For those of us who love pro wrestling, in some ways 2019 has been a renaissance of sorts.
Think about it. Since 2001, the WWE has (more or less) held a stranglehold on the #1 spot both in North America and worldwide. And, to be quite honest, a lot of people have grown tired of it.
During these past 18 years, smaller promotions have sprung up to try and fill the gap that ‘sport-entertainment’ has left, with varying degrees of success. ROH and TNA have been the two most notable North American names, and other parts of the world have their own big names (NJPW, AAA).
But to the casual fan, the ones who aren’t downloading paid apps or scouring YouTube for matches, it’s been a pretty consistent diet of ‘sports-entertainment.’
All that’s changed in 2019, hasn’t it? Let’s take a quick rundown of the year outside WWE.
The 2019 Renaissance
The birth of AEW. While All In was in September 2018, AEW officially started in 2019, and October 2, 2019 was the pro wrestling’s renaissance on TNT with the premiere of AEW Dynamite.
Impact gets on AXS. Years of floundering and mismanagement has seemingly turned TNA/Impact into the Jason Voorhees of pro wrestling. Just when you think he’s down, he comes back, lumbering after you. Impact this time, after a lot of financial issues, seems to be showing signs of life again.
NWA Powerrr (and more r’s in the future possibly). For fans of old school 1980s studio style wrestling, a single episode of this YouTube program is like a DeLorean to the past.
And there’s more. MLW is on YouTube (for now) and TV. ROH still has Sinclair in their corner. NJPW of course still has their dedicated fan base (and seems to be setting up their own American offshoot, NJoA). That’s even before you dig into streaming, local and regional promotions, and what have you.
One hell of a pro wrestling renaissance. But is this necessarily a good thing?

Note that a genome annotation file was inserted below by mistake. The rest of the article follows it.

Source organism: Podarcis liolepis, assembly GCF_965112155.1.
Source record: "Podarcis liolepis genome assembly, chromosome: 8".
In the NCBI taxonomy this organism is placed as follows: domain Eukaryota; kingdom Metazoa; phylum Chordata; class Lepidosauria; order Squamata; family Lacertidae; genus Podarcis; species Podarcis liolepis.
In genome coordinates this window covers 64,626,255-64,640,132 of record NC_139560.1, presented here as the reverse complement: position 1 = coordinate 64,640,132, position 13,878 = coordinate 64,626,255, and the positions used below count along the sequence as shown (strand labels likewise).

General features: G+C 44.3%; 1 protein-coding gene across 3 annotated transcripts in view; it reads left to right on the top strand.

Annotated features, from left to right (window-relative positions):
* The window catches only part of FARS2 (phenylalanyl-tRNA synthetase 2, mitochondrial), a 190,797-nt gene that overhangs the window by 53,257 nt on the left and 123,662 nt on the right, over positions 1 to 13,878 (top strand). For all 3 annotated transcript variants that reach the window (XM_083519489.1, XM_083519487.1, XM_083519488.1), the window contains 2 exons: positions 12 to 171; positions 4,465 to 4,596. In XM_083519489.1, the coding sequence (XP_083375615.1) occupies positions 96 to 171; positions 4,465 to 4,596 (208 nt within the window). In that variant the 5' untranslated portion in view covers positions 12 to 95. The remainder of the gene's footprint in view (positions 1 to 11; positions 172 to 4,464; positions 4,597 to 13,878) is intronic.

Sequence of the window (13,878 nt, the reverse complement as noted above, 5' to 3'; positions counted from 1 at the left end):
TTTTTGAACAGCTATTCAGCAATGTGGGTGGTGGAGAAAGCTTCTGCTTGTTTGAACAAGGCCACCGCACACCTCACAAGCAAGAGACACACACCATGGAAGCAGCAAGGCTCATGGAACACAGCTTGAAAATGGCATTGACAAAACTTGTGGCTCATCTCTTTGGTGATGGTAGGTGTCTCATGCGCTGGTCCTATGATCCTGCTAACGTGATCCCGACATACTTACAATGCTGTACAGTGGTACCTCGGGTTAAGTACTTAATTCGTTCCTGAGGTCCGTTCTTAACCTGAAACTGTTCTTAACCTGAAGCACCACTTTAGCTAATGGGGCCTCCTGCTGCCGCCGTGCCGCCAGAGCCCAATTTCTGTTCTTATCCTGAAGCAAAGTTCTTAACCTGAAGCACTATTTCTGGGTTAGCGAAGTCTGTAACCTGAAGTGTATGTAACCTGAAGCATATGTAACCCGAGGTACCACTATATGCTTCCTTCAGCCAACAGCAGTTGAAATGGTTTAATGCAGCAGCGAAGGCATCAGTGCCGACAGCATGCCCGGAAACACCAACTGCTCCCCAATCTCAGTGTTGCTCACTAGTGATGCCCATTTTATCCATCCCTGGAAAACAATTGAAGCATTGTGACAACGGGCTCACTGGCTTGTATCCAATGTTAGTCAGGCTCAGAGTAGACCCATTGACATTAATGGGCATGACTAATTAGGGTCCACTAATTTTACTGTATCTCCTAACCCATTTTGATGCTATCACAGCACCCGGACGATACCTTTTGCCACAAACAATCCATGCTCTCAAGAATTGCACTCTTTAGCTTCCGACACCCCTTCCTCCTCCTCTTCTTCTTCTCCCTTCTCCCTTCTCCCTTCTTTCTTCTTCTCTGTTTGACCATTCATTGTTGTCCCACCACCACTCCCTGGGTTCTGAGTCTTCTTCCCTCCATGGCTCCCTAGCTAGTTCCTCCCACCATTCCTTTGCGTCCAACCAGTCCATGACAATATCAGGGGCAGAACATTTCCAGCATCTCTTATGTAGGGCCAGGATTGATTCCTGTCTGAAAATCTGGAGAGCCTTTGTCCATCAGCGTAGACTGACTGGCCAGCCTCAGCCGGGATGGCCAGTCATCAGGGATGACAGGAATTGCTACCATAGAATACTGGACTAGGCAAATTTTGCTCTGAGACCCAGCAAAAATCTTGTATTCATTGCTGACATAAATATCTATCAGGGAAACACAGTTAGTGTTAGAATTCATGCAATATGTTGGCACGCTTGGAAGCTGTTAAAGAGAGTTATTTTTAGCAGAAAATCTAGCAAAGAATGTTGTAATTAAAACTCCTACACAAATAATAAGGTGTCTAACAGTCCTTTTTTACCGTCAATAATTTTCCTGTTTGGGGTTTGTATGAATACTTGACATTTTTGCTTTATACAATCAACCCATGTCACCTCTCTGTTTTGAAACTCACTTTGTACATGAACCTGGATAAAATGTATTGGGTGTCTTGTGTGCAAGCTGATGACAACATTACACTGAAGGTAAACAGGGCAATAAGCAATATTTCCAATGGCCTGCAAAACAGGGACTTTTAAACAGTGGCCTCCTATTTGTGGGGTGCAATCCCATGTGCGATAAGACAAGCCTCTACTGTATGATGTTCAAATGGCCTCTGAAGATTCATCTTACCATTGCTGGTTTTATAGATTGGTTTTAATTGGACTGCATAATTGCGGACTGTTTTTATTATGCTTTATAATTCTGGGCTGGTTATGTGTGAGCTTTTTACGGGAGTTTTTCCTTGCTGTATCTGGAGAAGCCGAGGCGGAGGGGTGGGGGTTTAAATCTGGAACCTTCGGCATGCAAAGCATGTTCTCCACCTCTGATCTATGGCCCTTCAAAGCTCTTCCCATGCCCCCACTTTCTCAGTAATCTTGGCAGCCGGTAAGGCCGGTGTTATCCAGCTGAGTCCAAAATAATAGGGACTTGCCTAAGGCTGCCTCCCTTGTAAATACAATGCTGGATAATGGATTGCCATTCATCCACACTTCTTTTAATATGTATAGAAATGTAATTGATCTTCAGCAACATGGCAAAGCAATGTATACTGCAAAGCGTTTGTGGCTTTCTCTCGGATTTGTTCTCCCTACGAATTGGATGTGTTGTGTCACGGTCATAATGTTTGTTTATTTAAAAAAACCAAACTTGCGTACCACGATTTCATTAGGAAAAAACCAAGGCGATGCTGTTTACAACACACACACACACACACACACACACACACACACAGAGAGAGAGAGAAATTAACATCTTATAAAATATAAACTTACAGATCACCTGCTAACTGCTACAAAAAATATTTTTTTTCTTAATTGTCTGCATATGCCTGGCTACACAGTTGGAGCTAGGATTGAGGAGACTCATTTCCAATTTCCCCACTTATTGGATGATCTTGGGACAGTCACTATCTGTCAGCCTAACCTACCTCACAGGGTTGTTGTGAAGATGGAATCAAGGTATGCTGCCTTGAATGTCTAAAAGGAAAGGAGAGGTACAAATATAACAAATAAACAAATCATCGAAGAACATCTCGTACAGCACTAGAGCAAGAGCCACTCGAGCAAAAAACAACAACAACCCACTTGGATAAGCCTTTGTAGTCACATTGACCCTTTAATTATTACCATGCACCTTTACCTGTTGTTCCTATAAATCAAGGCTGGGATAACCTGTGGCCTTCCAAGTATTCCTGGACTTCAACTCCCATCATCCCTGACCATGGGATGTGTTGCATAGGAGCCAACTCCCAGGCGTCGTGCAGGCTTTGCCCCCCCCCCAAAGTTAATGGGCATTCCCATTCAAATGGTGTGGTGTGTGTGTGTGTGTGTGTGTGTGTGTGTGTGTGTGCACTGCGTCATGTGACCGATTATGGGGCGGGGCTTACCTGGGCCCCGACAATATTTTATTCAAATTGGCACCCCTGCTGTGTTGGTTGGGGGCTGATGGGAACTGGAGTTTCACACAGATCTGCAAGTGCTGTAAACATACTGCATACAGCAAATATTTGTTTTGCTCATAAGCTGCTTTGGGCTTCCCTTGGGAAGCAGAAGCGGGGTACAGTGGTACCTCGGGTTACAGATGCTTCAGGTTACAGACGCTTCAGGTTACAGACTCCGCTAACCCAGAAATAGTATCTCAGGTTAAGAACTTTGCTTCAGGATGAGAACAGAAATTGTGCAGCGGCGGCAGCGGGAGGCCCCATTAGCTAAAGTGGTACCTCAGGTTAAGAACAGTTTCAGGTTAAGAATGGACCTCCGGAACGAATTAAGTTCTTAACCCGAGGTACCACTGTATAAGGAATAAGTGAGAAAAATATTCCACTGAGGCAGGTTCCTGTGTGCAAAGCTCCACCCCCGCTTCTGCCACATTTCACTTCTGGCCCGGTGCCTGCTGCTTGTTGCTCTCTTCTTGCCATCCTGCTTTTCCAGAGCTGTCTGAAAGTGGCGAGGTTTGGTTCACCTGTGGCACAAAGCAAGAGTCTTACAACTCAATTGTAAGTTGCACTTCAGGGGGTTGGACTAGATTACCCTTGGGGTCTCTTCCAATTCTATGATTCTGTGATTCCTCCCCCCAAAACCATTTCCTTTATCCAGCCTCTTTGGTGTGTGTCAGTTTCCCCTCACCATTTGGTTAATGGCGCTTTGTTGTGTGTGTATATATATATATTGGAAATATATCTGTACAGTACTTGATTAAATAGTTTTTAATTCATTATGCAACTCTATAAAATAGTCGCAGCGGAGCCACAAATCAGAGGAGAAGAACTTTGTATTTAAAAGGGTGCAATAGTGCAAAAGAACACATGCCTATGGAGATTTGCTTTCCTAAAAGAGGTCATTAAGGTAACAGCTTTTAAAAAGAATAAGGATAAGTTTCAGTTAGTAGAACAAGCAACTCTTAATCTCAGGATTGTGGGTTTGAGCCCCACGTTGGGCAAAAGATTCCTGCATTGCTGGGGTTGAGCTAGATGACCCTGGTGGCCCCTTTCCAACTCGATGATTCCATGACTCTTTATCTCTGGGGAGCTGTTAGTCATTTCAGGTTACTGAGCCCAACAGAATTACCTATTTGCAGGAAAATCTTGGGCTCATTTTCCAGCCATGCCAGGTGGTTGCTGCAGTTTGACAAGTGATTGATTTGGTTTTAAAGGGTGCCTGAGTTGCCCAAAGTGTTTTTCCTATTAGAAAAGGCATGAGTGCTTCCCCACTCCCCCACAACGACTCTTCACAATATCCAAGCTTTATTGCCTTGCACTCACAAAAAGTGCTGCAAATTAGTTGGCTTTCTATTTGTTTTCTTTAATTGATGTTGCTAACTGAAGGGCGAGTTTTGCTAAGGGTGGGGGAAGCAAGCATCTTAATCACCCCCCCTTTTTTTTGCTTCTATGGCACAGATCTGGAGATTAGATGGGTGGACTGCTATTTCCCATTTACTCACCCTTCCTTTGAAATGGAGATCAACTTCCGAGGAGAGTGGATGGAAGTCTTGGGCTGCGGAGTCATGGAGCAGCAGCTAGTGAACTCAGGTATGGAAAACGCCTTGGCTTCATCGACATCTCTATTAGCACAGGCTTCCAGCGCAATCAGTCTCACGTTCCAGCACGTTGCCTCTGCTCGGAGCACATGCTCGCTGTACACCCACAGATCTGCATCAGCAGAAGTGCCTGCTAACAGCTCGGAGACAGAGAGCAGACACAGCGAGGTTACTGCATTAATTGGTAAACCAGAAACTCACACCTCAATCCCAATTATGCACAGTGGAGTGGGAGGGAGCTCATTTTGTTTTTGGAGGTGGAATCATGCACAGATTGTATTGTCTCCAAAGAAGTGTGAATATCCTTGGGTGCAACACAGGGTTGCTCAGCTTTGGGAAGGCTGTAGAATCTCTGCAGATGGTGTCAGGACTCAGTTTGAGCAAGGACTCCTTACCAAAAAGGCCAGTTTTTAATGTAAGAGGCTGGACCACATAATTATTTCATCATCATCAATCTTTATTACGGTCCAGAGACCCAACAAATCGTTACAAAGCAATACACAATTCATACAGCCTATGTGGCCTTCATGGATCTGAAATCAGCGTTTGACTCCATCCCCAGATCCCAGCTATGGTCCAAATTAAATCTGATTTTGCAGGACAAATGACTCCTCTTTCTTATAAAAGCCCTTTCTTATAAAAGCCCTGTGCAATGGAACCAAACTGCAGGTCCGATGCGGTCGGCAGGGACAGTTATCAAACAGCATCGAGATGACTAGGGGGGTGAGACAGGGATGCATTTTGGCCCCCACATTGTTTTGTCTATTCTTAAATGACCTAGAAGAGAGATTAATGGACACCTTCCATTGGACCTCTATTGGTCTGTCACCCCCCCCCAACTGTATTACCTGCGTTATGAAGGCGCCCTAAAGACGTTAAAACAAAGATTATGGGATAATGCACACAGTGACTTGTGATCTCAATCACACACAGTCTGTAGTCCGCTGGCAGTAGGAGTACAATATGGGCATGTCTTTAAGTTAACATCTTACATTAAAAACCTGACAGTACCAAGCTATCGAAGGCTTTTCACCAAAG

The Case For “More Is Better”
For two decades, the problem was feast or famine. Wrestlers could spend years, decades even, driving the miles, grinding away in high school gyms or bars, doing amazing feats of athletic prowess… in front of fifty or so folks for not much more than gas money.
And the payoff for all of this? For all but the very few, not too damn much. If you didn’t have the look, the connections, or the luck to get a look at the right time, pro wrestling was a lot of memories, a lot of aches and pains, and a very empty bank account.
These odds got even longer if you didn’t have the look WWE wanted or belonged to a division WWE doesn’t favor, or just didn’t wrestle the WWE style very well.
Now, there’s a much greater chance to get the public exposure and fan base to make money. Even a few years ago, some wrestlers started turning down NXT contracts because they could have more financial success on the indy circuit. The proliferation of TV programs means even more chances to gain fans, to get some financial reward in an industry that doesn’t exactly guarantee thirty year retirements and a gold watch.
And for the fans, you’re able to find more of what you like. You like lucha libre? You like strong style? Or women’s wrestling? Hardcore, scientific, throwback eighties, modern hybrid, or sports-entertainment, it’s all out there. And if you don’t like one program, you’re not stuck with only one option. It’s an all you can eat wrestling buffet, and we can all have a plate of whoop-ass if we want it.
The Case For “Too Much Is Too Much”
For all the options out there, I’ve seen a disturbing trend that is a byproduct of this proliferation of programs. It’s similar to a problem that fans have been saying has plagued the WWE for years. Namely, how do you fill so many hours of programming?
Think about it. Dismissing WWE for a moment, right now there is, on TV nationwide in the United States:
That’s 7 hours of TV a week. And that’s before we get to shows like MLW, AEW Dark, NWA Powerrr, and others with more Internet based distribution systems. Throw in WWE on TV, and you’ve got another 7 hours, for 14 hours a week of wrestling on TV.